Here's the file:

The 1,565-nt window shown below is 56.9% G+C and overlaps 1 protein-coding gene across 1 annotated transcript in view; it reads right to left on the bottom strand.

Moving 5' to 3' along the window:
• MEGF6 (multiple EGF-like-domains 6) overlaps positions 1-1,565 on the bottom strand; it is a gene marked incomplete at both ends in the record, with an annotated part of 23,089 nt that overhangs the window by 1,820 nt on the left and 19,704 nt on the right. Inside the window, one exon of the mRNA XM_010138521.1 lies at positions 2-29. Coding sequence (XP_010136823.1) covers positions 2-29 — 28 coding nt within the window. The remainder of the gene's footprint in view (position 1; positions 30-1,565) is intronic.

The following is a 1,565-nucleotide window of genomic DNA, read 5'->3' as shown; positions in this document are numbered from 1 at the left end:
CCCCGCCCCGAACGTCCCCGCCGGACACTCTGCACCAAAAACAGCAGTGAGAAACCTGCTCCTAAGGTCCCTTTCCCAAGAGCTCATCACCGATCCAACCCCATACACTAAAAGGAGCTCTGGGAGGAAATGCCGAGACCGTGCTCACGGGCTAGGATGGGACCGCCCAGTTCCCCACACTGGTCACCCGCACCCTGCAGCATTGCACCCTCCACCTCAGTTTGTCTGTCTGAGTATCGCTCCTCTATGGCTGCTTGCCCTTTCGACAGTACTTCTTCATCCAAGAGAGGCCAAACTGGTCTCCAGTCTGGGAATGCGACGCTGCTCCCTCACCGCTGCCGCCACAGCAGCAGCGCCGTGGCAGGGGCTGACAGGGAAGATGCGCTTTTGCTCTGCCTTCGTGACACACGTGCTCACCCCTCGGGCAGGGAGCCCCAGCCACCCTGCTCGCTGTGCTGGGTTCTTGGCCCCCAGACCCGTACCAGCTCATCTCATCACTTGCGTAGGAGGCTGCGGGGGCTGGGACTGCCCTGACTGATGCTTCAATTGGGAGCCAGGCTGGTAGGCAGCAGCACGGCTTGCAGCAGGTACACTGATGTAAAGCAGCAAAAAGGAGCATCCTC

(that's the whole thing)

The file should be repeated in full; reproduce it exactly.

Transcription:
The 1,565-nt window shown below is 56.9% G+C and overlaps 1 protein-coding gene across 1 annotated transcript in view; it reads right to left on the bottom strand.

Moving 5' to 3' along the window:
• MEGF6 (multiple EGF-like-domains 6) overlaps positions 1-1,565 on the bottom strand; it is a gene marked incomplete at both ends in the record, with an annotated part of 23,089 nt that overhangs the window by 1,820 nt on the left and 19,704 nt on the right. Inside the window, one exon of the mRNA XM_010138521.1 lies at positions 2-29. Coding sequence (XP_010136823.1) covers positions 2-29 — 28 coding nt within the window. The remainder of the gene's footprint in view (position 1; positions 30-1,565) is intronic.

The following is a 1,565-nucleotide window of genomic DNA, read 5'->3' as shown; positions in this document are numbered from 1 at the left end:
CCCCGCCCCGAACGTCCCCGCCGGACACTCTGCACCAAAAACAGCAGTGAGAAACCTGCTCCTAAGGTCCCTTTCCCAAGAGCTCATCACCGATCCAACCCCATACACTAAAAGGAGCTCTGGGAGGAAATGCCGAGACCGTGCTCACGGGCTAGGATGGGACCGCCCAGTTCCCCACACTGGTCACCCGCACCCTGCAGCATTGCACCCTCCACCTCAGTTTGTCTGTCTGAGTATCGCTCCTCTATGGCTGCTTGCCCTTTCGACAGTACTTCTTCATCCAAGAGAGGCCAAACTGGTCTCCAGTCTGGGAATGCGACGCTGCTCCCTCACCGCTGCCGCCACAGCAGCAGCGCCGTGGCAGGGGCTGACAGGGAAGATGCGCTTTTGCTCTGCCTTCGTGACACACGTGCTCACCCCTCGGGCAGGGAGCCCCAGCCACCCTGCTCGCTGTGCTGGGTTCTTGGCCCCCAGACCCGTACCAGCTCATCTCATCACTTGCGTAGGAGGCTGCGGGGGCTGGGACTGCCCTGACTGATGCTTCAATTGGGAGCCAGGCTGGTAGGCAGCAGCACGGCTTGCAGCAGGTACACTGATGTAAAGCAGCAAAAAGGAGCATCCTC